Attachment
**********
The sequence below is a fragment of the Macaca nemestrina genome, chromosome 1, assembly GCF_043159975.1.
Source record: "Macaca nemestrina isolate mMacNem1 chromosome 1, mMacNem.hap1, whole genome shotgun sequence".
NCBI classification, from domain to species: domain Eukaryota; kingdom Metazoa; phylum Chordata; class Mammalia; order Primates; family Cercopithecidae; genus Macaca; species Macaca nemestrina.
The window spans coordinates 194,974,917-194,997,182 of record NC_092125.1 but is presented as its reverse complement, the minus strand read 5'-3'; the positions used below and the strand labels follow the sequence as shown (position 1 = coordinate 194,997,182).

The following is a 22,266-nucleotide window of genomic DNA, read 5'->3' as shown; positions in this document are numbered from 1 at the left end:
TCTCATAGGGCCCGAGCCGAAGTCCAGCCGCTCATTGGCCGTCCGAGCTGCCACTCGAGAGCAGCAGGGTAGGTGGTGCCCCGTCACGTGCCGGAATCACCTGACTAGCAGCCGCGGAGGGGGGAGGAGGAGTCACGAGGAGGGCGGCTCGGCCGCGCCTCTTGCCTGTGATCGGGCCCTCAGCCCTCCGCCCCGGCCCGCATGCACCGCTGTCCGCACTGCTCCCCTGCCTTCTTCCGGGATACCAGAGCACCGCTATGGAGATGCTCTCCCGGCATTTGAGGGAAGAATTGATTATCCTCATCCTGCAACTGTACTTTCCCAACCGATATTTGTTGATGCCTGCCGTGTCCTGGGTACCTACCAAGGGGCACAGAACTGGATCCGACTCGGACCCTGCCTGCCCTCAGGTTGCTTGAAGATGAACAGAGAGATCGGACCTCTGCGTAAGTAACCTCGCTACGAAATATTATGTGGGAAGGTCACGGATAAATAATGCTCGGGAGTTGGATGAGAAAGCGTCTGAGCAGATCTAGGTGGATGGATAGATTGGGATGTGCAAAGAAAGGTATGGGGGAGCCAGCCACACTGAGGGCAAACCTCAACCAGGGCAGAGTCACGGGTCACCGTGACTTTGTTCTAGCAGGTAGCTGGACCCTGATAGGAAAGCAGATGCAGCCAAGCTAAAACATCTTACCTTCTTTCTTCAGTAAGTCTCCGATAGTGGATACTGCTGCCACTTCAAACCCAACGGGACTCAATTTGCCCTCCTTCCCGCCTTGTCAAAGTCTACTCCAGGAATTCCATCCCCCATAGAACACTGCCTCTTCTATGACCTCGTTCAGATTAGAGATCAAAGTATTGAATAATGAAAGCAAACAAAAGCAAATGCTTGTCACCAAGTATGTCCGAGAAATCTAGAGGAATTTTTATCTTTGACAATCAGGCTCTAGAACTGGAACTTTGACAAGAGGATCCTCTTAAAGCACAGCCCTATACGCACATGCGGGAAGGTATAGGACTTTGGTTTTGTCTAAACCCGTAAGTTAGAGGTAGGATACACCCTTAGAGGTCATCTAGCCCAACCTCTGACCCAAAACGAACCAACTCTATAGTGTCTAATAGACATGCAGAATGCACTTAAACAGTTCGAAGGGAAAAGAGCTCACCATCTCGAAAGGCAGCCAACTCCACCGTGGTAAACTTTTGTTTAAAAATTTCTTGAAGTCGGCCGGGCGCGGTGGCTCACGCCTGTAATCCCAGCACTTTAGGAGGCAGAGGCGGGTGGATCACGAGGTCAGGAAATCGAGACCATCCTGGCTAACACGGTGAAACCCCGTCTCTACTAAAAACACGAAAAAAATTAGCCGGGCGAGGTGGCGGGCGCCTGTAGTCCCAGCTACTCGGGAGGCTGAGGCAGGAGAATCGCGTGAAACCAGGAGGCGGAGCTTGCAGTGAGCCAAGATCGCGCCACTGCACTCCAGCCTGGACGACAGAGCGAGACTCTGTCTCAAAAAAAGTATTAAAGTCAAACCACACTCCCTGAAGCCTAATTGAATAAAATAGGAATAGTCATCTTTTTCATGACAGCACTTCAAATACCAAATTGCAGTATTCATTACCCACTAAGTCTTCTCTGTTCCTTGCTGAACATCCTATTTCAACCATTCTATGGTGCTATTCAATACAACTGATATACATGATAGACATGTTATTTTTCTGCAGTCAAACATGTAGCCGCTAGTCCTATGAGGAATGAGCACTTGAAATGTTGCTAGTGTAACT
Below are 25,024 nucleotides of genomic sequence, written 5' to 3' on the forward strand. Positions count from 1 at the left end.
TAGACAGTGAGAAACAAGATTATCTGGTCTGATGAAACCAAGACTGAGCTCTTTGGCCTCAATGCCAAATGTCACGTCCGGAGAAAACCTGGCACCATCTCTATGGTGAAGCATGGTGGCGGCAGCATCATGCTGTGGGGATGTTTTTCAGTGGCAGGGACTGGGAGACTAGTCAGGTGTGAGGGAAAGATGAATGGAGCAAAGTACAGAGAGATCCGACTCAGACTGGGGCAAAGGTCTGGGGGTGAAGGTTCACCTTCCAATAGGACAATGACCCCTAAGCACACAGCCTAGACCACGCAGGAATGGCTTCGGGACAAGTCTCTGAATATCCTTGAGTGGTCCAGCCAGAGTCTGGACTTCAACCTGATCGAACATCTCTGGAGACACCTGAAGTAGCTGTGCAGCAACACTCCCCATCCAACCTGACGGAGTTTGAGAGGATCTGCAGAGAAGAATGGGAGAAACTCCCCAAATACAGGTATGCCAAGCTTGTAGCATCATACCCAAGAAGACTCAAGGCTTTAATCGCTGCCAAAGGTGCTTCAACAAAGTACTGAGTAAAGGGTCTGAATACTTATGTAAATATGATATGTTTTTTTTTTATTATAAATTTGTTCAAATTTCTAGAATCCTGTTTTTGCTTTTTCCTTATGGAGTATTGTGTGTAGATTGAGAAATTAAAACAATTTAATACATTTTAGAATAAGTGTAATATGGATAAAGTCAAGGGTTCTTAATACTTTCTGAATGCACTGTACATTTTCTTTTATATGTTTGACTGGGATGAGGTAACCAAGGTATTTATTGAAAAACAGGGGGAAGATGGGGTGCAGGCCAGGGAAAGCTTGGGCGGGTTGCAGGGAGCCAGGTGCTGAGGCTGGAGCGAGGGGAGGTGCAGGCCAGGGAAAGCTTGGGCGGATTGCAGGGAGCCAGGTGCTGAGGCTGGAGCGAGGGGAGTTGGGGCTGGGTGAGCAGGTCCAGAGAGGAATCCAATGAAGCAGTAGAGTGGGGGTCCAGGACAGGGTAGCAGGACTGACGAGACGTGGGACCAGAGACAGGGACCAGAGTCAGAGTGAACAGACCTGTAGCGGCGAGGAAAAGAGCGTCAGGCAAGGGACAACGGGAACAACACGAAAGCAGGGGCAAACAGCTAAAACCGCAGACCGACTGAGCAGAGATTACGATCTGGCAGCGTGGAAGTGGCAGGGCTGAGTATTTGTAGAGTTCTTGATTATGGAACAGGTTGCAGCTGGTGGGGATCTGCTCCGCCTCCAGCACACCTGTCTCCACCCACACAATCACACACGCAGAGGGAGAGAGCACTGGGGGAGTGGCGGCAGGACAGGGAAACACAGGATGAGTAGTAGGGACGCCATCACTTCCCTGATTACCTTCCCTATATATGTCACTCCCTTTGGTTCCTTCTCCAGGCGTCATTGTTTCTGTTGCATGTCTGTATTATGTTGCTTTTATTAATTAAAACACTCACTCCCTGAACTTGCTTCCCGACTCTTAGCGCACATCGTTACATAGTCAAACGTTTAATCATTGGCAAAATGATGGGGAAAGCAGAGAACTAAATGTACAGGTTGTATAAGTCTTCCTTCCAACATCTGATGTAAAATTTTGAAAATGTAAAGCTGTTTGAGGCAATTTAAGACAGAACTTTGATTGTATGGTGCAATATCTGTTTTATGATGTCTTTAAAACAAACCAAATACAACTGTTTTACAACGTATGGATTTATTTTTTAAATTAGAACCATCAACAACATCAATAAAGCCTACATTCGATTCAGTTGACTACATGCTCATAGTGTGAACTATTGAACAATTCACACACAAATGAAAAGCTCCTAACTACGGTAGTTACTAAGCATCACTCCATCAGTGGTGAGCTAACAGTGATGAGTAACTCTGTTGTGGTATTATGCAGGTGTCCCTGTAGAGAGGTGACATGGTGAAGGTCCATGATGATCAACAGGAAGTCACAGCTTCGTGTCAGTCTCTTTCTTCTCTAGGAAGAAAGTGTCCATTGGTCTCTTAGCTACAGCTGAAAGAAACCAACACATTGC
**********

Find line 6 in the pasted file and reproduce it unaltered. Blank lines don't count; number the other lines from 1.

TCTCATAGGGCCCGAGCCGAAGTCCAGCCGCTCATTGGCCGTCCGAGCTGCCACTCGAGAGCAGCAGGGTAGGTGGTGCCCCGTCACGTGCCGGAATCACCTGACTAGCAGCCGCGGAGGGGGGAGGAGGAGTCACGAGGAGGGCGGCTCGGCCGCGCCTCTTGCCTGTGATCGGGCCCTCAGCCCTCCGCCCCGGCCCGCATGCACCGCTGTCCGCACTGCTCCCCTGCCTTCTTCCGGGATACCAGAGCACCGCTATGGAGATGCTCTCCCGGCATTTGAGGGAAGAATTGATTATCCTCATCCTGCAACTGTACTTTCCCAACCGATATTTGTTGATGCCTGCCGTGTCCTGGGTACCTACCAAGGGGCACAGAACTGGATCCGACTCGGACCCTGCCTGCCCTCAGGTTGCTTGAAGATGAACAGAGAGATCGGACCTCTGCGTAAGTAACCTCGCTACGAAATATTATGTGGGAAGGTCACGGATAAATAATGCTCGGGAGTTGGATGAGAAAGCGTCTGAGCAGATCTAGGTGGATGGATAGATTGGGATGTGCAAAGAAAGGTATGGGGGAGCCAGCCACACTGAGGGCAAACCTCAACCAGGGCAGAGTCACGGGTCACCGTGACTTTGTTCTAGCAGGTAGCTGGACCCTGATAGGAAAGCAGATGCAGCCAAGCTAAAACATCTTACCTTCTTTCTTCAGTAAGTCTCCGATAGTGGATACTGCTGCCACTTCAAACCCAACGGGACTCAATTTGCCCTCCTTCCCGCCTTGTCAAAGTCTACTCCAGGAATTCCATCCCCCATAGAACACTGCCTCTTCTATGACCTCGTTCAGATTAGAGATCAAAGTATTGAATAATGAAAGCAAACAAAAGCAAATGCTTGTCACCAAGTATGTCCGAGAAATCTAGAGGAATTTTTATCTTTGACAATCAGGCTCTAGAACTGGAACTTTGACAAGAGGATCCTCTTAAAGCACAGCCCTATACGCACATGCGGGAAGGTATAGGACTTTGGTTTTGTCTAAACCCGTAAGTTAGAGGTAGGATACACCCTTAGAGGTCATCTAGCCCAACCTCTGACCCAAAACGAACCAACTCTATAGTGTCTAATAGACATGCAGAATGCACTTAAACAGTTCGAAGGGAAAAGAGCTCACCATCTCGAAAGGCAGCCAACTCCACCGTGGTAAACTTTTGTTTAAAAATTTCTTGAAGTCGGCCGGGCGCGGTGGCTCACGCCTGTAATCCCAGCACTTTAGGAGGCAGAGGCGGGTGGATCACGAGGTCAGGAAATCGAGACCATCCTGGCTAACACGGTGAAACCCCGTCTCTACTAAAAACACGAAAAAAATTAGCCGGGCGAGGTGGCGGGCGCCTGTAGTCCCAGCTACTCGGGAGGCTGAGGCAGGAGAATCGCGTGAAACCAGGAGGCGGAGCTTGCAGTGAGCCAAGATCGCGCCACTGCACTCCAGCCTGGACGACAGAGCGAGACTCTGTCTCAAAAAAAGTATTAAAGTCAAACCACACTCCCTGAAGCCTAATTGAATAAAATAGGAATAGTCATCTTTTTCATGACAGCACTTCAAATACCAAATTGCAGTATTCATTACCCACTAAGTCTTCTCTGTTCCTTGCTGAACATCCTATTTCAACCATTCTATGGTGCTATTCAATACAACTGATATACATGATAGACATGTTATTTTTCTGCAGTCAAACATGTAGCCGCTAGTCCTATGAGGAATGAGCACTTGAAATGTTGCTAGTGTAACT